Saturday, March 14, 2009

Another rant on bad science

A new paper by researchers in the Netherlands has gotten attention from the New Scientist, BBC and even Freakonomics for showing "a causal link between exposure to drinking models and alcohol commercials on acute alcohol consumption". The paper though seems to have a few curious problems.

The research design is very interesting. Individual males were invited to bring a friend to a relaxed lab setting to watch clips from movies where soda and alcohol were provided for free. When they showed up, they were randomly divided into 2 groups that were shown 1 hour long clips from either American Pie 2 and 40 Days and 40 Nights. Each of these groups were randomly divided into 2 more groups, with one being shown commercials involving alcohol use, the other not. The people were observed during the film clips to record alcohol use, and a questionnaire was given at the end to measure appreciation and familiarity with the movie and self reported previous levels of alcohol consumption. The results suggest that those that watched the "alcoholic movie" (American Pie 2) and alcohol commercials drank twice as much as those that watched the "non-alcoholic movie" (40 Days and 40 Nights) and no alcohol commercials.

While a nice enough study design, I think there are a few important problems with the study that the researchers (and media) have not talked about. First off, they claim a sample size of 80 people, though these were made up of pairs of people arriving. Even controlling for group clustering, there is no way the sample is greater than 40 since the partners were pre-selected by the individuals. The researchers even give away this fact on page 2 when they theorize that people are more comfortable drinking in groups.

Then there is the movie choice. While one is labeled as alcoholic and the other not, both contained a lot of drinking. American Pie 2 had 23 scenes of alcohol, and 40 Days and 40 Nights had 15. Any results must then be somehow interpreted that 8 more scenes of alcohol is somehow significant.

Their participants were also already heavy drinkers: "36.3% reported to have heavy drinking occasions once or twice a week and 17.5% more than twice a week. The average weekly consumption was 21.05 (SD=15.12) glasses".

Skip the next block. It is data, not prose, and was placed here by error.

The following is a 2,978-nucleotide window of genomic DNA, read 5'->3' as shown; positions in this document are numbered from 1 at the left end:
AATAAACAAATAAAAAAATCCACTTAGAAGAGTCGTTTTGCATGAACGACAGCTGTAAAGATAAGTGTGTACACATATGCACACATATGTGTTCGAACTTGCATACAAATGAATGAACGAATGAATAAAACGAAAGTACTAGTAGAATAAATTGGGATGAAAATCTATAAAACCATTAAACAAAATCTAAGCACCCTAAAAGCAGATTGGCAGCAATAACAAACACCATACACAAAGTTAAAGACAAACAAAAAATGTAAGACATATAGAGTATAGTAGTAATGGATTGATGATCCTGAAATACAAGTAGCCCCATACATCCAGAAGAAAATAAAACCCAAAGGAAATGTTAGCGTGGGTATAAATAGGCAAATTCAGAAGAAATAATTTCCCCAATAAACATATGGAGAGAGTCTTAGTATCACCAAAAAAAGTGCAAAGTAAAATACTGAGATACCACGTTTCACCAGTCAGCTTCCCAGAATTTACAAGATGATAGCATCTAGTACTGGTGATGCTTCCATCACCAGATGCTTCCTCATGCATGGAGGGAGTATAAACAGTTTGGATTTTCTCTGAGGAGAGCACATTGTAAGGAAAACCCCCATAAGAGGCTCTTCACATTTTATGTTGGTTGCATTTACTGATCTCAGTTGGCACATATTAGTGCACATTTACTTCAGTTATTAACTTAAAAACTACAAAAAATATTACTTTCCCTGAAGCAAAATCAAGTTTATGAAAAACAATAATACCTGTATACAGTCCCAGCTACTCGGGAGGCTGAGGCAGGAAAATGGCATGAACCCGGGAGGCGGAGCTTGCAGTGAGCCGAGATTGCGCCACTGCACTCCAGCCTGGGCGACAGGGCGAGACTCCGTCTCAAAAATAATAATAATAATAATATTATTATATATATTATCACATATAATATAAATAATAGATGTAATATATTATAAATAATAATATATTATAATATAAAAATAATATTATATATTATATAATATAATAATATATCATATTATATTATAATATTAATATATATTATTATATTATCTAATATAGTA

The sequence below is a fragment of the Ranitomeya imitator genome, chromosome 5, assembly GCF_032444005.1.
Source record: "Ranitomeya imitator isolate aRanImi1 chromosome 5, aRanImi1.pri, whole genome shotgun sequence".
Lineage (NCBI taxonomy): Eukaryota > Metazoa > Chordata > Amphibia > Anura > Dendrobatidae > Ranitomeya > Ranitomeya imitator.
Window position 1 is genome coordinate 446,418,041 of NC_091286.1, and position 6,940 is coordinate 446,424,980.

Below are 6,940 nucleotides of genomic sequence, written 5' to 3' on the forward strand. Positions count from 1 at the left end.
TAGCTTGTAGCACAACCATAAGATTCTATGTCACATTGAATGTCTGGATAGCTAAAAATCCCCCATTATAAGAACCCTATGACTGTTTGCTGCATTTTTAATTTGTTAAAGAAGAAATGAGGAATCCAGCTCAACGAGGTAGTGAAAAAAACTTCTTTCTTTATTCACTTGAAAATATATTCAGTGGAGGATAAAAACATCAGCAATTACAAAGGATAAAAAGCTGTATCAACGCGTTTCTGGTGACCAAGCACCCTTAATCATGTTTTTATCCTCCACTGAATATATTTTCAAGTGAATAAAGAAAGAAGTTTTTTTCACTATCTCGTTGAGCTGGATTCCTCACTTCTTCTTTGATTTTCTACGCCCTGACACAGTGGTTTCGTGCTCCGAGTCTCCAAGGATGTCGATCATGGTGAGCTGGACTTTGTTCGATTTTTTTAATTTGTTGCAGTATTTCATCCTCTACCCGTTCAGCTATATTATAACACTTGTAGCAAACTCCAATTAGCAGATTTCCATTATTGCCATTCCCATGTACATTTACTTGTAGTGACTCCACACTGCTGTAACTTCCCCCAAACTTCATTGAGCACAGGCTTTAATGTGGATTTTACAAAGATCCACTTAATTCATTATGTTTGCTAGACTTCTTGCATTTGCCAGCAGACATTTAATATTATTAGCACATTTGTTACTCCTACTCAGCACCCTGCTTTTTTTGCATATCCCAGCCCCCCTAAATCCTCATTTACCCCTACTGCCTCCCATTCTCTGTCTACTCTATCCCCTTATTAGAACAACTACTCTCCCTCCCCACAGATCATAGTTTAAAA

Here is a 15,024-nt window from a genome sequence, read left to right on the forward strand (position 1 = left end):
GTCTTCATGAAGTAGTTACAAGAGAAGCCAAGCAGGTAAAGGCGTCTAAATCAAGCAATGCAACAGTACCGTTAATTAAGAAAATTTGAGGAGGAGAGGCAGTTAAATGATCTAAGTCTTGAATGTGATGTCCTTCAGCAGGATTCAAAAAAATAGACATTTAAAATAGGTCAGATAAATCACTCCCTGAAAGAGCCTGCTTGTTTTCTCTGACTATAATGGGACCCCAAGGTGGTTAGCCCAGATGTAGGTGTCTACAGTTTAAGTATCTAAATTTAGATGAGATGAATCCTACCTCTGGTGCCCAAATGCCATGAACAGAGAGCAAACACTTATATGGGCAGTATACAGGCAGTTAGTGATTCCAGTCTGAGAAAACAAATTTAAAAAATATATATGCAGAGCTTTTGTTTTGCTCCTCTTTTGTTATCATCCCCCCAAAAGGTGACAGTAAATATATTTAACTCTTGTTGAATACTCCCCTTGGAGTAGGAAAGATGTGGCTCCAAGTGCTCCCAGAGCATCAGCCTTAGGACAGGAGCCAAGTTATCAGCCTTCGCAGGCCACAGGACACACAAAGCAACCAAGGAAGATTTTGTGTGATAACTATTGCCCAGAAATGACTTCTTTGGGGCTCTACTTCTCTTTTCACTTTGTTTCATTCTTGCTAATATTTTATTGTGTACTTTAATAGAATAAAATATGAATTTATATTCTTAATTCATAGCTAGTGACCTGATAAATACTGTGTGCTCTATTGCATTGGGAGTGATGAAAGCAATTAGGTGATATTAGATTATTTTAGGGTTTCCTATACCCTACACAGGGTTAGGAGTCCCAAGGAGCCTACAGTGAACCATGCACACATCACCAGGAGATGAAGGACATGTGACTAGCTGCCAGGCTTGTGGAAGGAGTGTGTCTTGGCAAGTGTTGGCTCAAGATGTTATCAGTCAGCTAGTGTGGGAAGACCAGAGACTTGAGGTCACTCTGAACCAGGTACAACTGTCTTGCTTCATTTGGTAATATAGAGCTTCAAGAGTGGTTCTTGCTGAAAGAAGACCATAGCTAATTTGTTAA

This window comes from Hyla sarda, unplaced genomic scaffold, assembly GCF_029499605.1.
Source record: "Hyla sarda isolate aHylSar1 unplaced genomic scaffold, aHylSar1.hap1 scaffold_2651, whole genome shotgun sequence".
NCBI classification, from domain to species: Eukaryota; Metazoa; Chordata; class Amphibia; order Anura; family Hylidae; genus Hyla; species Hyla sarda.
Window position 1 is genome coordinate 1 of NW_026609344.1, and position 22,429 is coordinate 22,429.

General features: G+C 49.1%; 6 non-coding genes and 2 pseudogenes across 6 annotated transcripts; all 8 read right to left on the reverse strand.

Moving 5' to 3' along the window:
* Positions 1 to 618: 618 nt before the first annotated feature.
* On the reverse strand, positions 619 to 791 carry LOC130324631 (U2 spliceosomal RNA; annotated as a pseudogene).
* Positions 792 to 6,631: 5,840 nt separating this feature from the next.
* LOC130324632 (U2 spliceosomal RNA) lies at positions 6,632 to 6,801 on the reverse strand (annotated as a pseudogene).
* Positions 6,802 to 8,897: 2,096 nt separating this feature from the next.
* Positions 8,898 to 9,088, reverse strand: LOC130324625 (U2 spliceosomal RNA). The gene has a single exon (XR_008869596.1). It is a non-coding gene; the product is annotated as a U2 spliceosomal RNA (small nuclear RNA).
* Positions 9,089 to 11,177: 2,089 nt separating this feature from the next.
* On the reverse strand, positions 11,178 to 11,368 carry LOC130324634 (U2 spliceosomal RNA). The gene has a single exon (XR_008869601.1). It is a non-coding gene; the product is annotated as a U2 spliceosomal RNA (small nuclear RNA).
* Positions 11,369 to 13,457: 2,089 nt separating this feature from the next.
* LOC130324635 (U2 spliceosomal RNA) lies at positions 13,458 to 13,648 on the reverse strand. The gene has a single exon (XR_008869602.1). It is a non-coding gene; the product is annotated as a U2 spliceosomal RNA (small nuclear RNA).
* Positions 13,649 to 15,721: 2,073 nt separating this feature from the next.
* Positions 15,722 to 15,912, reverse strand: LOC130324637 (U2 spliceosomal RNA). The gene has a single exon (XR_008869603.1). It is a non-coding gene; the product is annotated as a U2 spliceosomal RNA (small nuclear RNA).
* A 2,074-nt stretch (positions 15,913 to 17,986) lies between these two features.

Even with random assignment, balance was not very good: "The frequency of 6+ drinking did not differ significantly between the conditions, but last week’s alcohol consumption was higher in the AM/AC than in the NM/NC condition". This difference is, strangely enough, exactly divided along the lines of their results. That is, those shown the "alcoholic movie" and alcohol commercials had drunk more in the last week than those that watched the "non-alcoholic movie".

Then there is the difference in taste for the movie. The researchers claim that "American Pie 2 had a score of 3.52 (SD = 0.65) on a 5-point Likert scale ranging from 1 to 5, whereas ‘40 days and 40 nights’ had a score of 3.69 (SD = 0.72) ... indicating that differences in actual alcohol consumption cannot be attributed to differences in movie appreciation". This is a completely false conclusion: on average appreciation across movies was the same, but we don't know what this meant for individuals.

Most of these problems could be easily controlled for, but most concerning of all, the researchers do not use any of the information they have on people in their statistical analysis. They don't control for appreciation of the movie or previous drinking history. Despite having useful information, they ignore a large quantity of data.

The conclusion that exposure to drinking may increase drinking may be true, but this paper is done so badly, I can't believe the results at all.

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